I take a few more steps, and I'm really relieved that it's somewhat cooler in here. I was right about the lake thing too. There's a narrow stream that begins almost right near the entrance and gets wider and wider until it's practically an ocean. There are a few ledges here and there, like tiny little rock islands. The water's this healthy shade of blue, and I could tell that it's really clean and good for drinking. Overall, it seemed like just an innocent cave. I just might be able to sleep here...
But while I'm busy thinking that, I feel a sharp pain in my ankle. I panic, give this high-pitched girly scream, and jump back about five feet. Turns out, there was a Zubat right there on the floor. It was a scrawny little thing, with tiny teeth that didn't even look that pointy. But if there's one thing I've learned in life, it's never underestimate puny pokémon. Because this one right here almost tore off a whole chunk of my leg. I kick at it a little to make it go away, still keeping a good distance. The Zubat flaps its wings, but it doesn't really do anything else. It backs away into the shadows, never to be seen again.
At that point, I kinda realized that there might have been some truth to my made-up phrase from earlier. And if I'm making other people stay out of this place, I might as well stay out too.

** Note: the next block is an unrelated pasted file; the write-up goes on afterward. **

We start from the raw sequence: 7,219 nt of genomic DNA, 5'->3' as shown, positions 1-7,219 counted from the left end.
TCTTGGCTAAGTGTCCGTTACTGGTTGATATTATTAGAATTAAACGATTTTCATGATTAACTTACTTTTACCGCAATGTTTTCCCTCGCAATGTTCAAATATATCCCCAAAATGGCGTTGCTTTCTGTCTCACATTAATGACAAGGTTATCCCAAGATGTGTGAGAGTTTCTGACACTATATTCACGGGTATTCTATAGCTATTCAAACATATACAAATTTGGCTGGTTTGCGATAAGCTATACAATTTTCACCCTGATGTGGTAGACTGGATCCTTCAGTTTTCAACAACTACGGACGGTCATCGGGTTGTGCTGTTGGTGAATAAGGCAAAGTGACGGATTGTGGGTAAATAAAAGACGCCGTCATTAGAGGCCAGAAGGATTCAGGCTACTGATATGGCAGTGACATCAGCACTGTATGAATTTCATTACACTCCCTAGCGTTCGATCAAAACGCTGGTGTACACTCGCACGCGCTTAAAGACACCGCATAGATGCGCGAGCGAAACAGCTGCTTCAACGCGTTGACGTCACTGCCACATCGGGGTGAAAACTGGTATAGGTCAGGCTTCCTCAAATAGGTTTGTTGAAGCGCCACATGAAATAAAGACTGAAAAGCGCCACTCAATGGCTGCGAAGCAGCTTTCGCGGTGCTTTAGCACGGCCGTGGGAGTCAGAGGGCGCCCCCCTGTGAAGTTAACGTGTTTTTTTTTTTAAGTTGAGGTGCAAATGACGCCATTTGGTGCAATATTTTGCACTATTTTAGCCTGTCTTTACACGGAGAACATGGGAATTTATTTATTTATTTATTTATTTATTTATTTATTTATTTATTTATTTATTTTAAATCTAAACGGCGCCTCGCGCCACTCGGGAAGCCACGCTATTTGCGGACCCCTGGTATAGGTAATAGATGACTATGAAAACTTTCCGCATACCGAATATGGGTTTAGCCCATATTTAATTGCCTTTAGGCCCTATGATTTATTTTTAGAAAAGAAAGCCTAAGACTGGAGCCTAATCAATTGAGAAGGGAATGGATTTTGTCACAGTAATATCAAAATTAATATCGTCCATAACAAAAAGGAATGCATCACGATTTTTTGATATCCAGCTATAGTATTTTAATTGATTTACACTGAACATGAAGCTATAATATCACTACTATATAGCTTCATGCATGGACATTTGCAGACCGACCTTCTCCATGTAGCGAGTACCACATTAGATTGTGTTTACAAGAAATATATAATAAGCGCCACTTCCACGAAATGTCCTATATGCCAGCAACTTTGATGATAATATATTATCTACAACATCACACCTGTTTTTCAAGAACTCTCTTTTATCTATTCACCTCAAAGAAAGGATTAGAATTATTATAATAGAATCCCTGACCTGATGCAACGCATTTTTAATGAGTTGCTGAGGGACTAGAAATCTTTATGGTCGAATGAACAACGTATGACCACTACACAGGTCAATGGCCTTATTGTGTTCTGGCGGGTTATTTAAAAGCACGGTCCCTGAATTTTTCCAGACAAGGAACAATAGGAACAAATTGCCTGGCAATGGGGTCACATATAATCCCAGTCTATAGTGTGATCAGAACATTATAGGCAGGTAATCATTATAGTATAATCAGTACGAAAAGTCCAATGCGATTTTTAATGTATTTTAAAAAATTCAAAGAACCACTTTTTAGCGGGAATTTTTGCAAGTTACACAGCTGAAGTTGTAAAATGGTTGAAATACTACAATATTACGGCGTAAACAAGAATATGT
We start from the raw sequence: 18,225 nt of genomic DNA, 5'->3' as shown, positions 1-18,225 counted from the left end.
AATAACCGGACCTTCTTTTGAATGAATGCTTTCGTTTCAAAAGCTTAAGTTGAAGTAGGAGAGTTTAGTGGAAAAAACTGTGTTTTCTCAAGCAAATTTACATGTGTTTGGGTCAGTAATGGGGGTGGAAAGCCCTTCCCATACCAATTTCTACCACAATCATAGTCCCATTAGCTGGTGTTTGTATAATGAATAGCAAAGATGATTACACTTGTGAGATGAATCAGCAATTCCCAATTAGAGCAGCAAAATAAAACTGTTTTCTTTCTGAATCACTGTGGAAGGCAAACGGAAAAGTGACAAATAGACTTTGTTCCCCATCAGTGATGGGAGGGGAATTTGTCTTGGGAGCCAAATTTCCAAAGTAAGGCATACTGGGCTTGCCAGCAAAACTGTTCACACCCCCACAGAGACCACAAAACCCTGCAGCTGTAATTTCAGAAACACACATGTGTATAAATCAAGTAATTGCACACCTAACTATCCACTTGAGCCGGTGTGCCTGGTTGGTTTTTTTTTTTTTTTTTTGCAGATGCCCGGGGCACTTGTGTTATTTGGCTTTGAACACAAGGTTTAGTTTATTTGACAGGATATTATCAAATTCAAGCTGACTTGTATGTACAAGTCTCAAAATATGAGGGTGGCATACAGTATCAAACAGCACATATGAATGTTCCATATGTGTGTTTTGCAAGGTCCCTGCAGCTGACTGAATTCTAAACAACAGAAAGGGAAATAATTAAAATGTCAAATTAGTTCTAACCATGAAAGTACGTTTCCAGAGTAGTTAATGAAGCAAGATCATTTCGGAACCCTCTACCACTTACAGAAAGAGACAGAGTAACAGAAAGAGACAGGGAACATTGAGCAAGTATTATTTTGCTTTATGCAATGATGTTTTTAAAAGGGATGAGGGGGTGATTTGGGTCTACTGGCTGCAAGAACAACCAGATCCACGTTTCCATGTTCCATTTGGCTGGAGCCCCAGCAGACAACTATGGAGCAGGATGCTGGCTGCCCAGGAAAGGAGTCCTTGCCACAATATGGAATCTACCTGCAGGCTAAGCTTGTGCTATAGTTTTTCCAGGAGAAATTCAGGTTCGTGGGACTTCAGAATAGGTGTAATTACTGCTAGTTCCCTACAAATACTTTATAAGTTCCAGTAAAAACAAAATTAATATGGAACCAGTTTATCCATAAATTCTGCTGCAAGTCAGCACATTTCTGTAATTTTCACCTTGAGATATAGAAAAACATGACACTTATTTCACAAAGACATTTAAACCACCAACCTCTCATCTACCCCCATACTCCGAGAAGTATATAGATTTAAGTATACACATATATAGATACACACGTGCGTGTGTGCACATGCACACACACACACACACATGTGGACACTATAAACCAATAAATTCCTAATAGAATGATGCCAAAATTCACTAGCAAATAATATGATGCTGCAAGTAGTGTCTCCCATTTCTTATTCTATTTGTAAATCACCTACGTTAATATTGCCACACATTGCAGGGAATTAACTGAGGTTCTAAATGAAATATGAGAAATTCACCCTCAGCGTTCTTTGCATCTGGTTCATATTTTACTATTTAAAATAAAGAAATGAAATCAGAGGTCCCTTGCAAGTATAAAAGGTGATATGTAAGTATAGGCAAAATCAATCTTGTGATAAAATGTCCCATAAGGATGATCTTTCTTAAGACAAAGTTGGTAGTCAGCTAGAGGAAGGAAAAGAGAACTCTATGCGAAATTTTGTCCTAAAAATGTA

My next visitor is a girl. Brown hair, pretty tall, and she's got this huge white hat. Weird, but I guess some people don't like sunglasses. Well, surprise surprise, she wants to get into the cave too. Of course, my reply is "No." I was ready to defend my position again, but she surprised me a little by not arguing. She perked her little eyebrows and just walked away without another word.
I'm beginning to wonder if any of these 'visits' could be tests to make sure if I'm doing my job. It would make sense too, so I have to always be on the lookout. If one person catches me goofing off, they could report directly to the authorities.
Well, it's the end of my first week at the cave, and I'm proud to say that I've developed a pretty good way of surviving. I found out that there was an Oran bush nearby that's really been stocking up on the berries. I eat three of those for breakfast, three for lunch, and three for dinner. The river is comfortably close, so I get my water from there. It's enough to keep me alive, but I still want something else. I fantasize about running to the city and getting a burger or something, but then I always remember the part about the hidden snipers.
My new way of living reminds me of those survival shows where people who survive a plane crash have to live for weeks in the desert. It's kinda hard to relate to their situation when you're sitting on your couch with a bag of popcorn, but now I totally understand where they're coming from. Every day for me is a battle. The Oran bush is really hard to pick, and of course, it'll run out of berries at some point. So I need to think of another good food source before it's too late. The water from the river isn't the cleanest either. It has all these chunks of dirt from the river bottom, so I have to filter it through my shirt. I don't know if that works, but I guess if it's on TV then it must have some truth to it. I haven't died yet either. That's a plus.